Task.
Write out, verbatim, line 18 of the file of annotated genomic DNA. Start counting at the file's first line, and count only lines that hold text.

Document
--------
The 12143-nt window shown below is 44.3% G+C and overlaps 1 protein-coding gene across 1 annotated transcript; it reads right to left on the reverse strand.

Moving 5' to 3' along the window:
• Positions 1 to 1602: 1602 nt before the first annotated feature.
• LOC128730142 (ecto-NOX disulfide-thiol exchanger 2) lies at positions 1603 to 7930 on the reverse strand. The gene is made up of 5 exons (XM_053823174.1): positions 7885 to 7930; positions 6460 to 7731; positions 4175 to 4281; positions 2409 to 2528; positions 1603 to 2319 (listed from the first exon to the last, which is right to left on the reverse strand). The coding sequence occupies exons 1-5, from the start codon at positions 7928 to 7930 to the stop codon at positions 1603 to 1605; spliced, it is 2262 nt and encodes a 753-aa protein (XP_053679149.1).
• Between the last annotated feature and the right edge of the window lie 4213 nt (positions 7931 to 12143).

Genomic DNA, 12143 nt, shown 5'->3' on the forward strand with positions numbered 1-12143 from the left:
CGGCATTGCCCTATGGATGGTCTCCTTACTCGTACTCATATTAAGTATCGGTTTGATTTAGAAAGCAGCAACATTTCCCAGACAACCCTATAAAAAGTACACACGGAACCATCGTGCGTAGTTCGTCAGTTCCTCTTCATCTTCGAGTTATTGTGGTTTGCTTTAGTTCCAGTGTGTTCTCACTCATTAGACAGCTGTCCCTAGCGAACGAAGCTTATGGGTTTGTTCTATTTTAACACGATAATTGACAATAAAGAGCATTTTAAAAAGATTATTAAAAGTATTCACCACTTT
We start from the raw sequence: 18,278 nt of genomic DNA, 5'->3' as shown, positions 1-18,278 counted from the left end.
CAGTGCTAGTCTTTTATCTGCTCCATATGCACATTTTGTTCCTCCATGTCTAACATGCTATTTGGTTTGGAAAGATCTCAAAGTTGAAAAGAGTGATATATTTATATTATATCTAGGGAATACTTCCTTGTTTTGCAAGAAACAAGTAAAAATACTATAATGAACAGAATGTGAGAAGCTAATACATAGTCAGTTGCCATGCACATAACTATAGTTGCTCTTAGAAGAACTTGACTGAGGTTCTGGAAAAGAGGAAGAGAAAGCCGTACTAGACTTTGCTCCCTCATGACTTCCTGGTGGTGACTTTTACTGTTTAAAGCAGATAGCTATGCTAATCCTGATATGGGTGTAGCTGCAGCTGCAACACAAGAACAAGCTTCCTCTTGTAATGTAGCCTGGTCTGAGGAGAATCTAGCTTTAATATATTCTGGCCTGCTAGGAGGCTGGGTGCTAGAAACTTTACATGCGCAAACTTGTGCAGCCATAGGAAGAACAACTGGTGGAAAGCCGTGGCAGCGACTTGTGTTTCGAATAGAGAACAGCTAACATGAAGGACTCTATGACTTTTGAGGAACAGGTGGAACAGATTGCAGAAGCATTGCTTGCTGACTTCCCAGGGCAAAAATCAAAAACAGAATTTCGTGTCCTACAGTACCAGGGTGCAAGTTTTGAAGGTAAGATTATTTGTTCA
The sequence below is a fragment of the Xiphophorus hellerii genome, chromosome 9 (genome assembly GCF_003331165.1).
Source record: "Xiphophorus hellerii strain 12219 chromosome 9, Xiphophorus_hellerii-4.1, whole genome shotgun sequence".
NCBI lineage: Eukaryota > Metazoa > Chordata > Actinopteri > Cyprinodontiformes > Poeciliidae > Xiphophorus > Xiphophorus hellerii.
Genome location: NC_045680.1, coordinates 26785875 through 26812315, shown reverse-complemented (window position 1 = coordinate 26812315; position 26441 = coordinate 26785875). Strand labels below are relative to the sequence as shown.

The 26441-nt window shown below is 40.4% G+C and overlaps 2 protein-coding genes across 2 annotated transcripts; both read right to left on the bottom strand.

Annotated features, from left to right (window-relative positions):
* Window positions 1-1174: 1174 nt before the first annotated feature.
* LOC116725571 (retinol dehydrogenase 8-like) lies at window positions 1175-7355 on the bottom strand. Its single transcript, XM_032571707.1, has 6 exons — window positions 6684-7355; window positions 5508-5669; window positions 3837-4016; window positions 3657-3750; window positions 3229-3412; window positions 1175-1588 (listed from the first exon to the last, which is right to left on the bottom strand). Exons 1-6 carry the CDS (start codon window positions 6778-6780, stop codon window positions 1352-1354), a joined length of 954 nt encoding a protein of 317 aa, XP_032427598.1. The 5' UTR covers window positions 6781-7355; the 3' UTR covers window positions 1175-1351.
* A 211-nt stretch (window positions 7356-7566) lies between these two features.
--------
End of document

* A 211-nt stretch (window positions 7356-7566) lies between these two features.